Mind/body separation is a myth (more on this next month!) In order to feel well emotionally we truly do need to eat well physically. Eating well does not mean starving or eating tasteless "health foods." Eating well means eating enough and eating things we truly like. Most of what we eat should be natural and healthy; but sometimes nourishment looks like eating a big bowl of ice cream, if that's what we want. It's all about moderation. Providing ourselves with nourishment means listening to our bodies and loving ourselves enough to give ourselves what we need.
Movement doesn't have to look like a "workout." It can be a walk around the block, a good stretching session in the morning, candlelight yoga, walking around your office while on a phone call, or dancing to your favorite song. Being intentional about moving your body can be extremely helpful in adjusting mindset. Whether you are winding up for your day, preparing for a difficult conversation, trying to rid yourself from stress or negativity, or simply attempting to stimulate creativity when feeling stuck, initiating a period of movement is a good way to transition out of one frame of mind and into another.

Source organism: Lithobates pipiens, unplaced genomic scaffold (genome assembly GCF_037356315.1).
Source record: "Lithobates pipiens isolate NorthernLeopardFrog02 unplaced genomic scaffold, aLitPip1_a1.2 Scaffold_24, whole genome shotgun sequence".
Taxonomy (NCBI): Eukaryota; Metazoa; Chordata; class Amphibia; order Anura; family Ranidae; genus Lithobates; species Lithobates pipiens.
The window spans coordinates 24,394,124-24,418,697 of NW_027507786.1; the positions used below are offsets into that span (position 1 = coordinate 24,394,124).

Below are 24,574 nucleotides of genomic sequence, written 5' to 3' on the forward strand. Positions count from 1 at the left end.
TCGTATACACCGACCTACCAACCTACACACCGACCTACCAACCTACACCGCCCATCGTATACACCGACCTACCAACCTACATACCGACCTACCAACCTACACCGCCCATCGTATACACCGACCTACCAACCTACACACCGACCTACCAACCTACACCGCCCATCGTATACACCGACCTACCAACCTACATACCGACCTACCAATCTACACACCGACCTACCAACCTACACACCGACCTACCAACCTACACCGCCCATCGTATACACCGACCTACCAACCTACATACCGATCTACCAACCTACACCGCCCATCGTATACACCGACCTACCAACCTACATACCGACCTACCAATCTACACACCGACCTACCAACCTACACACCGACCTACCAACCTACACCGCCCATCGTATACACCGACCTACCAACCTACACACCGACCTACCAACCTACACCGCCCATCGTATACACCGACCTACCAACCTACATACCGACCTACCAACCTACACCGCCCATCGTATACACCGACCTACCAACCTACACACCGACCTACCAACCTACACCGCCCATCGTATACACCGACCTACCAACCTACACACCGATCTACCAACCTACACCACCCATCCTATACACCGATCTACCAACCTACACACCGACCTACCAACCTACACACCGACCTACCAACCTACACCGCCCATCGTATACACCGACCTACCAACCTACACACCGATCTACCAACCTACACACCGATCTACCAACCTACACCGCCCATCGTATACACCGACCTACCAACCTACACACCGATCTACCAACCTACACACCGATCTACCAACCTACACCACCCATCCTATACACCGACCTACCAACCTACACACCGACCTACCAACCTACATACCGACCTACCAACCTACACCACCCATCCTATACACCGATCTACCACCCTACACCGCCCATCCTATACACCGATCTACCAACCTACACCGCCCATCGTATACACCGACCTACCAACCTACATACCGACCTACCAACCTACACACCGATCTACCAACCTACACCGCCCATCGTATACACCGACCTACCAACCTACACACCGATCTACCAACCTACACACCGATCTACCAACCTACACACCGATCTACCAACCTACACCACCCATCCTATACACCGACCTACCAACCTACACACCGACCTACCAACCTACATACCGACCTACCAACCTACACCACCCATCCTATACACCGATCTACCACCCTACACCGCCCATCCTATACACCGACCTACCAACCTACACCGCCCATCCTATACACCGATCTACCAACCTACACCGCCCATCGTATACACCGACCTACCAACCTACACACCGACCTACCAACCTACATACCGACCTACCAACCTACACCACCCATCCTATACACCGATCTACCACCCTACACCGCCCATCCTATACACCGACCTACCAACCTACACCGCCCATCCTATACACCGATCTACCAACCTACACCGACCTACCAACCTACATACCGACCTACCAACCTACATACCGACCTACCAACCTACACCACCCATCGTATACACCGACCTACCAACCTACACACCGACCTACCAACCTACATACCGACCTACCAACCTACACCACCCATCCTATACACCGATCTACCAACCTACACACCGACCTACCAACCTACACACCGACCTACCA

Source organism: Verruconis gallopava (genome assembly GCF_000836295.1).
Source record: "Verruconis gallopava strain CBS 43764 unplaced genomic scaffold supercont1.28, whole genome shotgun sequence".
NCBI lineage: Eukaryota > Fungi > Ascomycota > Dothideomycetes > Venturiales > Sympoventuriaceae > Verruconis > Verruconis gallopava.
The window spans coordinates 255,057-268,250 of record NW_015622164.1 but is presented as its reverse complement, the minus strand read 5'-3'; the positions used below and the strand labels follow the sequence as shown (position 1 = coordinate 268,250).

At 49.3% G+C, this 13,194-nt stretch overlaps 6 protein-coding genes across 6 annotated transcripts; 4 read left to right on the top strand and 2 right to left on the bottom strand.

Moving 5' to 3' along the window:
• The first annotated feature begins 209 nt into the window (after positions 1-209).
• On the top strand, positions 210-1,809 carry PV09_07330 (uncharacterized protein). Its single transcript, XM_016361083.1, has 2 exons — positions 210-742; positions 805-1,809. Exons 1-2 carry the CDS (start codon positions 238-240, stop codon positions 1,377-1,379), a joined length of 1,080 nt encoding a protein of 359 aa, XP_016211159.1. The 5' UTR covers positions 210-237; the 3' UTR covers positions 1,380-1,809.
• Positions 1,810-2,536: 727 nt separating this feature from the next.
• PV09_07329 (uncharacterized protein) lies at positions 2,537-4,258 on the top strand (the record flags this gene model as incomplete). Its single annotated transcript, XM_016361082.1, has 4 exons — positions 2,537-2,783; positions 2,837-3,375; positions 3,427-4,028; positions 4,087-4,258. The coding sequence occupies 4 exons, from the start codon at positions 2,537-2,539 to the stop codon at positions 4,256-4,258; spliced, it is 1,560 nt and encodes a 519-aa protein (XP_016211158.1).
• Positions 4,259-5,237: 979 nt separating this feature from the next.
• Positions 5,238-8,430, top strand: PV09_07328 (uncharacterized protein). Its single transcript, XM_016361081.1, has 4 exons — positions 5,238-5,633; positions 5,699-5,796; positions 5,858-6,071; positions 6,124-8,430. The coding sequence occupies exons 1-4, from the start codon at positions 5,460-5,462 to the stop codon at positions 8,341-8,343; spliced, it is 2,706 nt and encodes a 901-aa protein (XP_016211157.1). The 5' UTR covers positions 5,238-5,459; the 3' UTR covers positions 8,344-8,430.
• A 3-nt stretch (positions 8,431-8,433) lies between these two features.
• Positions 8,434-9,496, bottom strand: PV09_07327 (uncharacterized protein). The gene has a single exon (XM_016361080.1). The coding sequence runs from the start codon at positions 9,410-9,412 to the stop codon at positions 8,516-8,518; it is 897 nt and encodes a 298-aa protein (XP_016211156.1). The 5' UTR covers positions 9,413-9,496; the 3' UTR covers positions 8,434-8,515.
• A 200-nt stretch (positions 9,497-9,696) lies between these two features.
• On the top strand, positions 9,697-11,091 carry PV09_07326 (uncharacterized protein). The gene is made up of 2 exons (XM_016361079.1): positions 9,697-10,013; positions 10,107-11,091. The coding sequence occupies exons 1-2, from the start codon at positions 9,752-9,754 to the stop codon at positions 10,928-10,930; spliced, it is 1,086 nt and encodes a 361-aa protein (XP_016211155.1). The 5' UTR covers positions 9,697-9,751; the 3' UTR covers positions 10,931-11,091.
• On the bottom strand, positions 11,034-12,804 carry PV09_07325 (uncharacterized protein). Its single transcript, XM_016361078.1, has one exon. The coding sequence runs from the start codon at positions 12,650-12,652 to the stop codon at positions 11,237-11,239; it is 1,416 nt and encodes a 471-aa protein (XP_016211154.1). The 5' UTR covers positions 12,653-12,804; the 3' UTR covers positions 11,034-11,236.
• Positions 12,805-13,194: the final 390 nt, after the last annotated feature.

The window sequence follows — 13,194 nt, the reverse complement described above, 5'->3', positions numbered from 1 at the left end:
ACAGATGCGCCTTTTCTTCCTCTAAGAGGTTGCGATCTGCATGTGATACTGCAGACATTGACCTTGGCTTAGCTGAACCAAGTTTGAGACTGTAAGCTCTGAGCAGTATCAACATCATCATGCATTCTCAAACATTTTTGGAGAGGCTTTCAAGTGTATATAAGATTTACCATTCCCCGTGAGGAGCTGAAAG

Pausing means taking breaks in the middle of doing work*. It's different from relaxing, in that pauses generally take place in relatively short periods of time, whereas activities you engage in to relax would ideally last longer. Oftentimes, people struggle with guilt and stress around taking breaks, worrying that they aren't using their time well, but recent research has shown that taking frequent breaks actually helps increase productivity. One study suggests that the ideal work/break schedule would consist of 52 minutes of work followed by a 17 minute break before getting back to work.
*I'm defining work as an activity that is necessary, but not all that engaging, making it different from "flow," which I described above. Pauses would defeat the purpose of flow, but should be relied on to help boost health and productively when engaging in work.